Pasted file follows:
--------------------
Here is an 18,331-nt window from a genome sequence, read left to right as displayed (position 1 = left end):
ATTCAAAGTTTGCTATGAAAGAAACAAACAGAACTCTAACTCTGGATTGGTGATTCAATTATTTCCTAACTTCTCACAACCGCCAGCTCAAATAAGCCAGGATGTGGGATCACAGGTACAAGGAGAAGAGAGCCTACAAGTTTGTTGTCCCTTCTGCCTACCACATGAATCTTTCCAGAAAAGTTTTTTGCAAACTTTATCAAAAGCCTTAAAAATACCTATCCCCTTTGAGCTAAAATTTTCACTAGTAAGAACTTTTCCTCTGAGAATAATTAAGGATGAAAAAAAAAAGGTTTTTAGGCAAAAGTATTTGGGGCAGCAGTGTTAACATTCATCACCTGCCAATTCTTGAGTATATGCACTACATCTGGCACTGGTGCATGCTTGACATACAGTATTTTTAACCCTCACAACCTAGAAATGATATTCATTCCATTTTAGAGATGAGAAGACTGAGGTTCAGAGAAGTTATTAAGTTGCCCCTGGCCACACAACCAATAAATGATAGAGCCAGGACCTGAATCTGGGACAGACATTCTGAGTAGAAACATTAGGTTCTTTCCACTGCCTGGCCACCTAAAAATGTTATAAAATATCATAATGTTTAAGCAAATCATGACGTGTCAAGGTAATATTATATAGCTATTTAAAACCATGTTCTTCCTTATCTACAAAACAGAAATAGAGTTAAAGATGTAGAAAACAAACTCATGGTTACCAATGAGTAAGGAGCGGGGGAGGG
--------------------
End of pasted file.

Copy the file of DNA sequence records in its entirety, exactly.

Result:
Here is an 18,331-nt window from a genome sequence, read left to right as displayed (position 1 = left end):
ATTCAAAGTTTGCTATGAAAGAAACAAACAGAACTCTAACTCTGGATTGGTGATTCAATTATTTCCTAACTTCTCACAACCGCCAGCTCAAATAAGCCAGGATGTGGGATCACAGGTACAAGGAGAAGAGAGCCTACAAGTTTGTTGTCCCTTCTGCCTACCACATGAATCTTTCCAGAAAAGTTTTTTGCAAACTTTATCAAAAGCCTTAAAAATACCTATCCCCTTTGAGCTAAAATTTTCACTAGTAAGAACTTTTCCTCTGAGAATAATTAAGGATGAAAAAAAAAAGGTTTTTAGGCAAAAGTATTTGGGGCAGCAGTGTTAACATTCATCACCTGCCAATTCTTGAGTATATGCACTACATCTGGCACTGGTGCATGCTTGACATACAGTATTTTTAACCCTCACAACCTAGAAATGATATTCATTCCATTTTAGAGATGAGAAGACTGAGGTTCAGAGAAGTTATTAAGTTGCCCCTGGCCACACAACCAATAAATGATAGAGCCAGGACCTGAATCTGGGACAGACATTCTGAGTAGAAACATTAGGTTCTTTCCACTGCCTGGCCACCTAAAAATGTTATAAAATATCATAATGTTTAAGCAAATCATGACGTGTCAAGGTAATATTATATAGCTATTTAAAACCATGTTCTTCCTTATCTACAAAACAGAAATAGAGTTAAAGATGTAGAAAACAAACTCATGGTTACCAATGAGTAAGGAGCGGGGGAGGG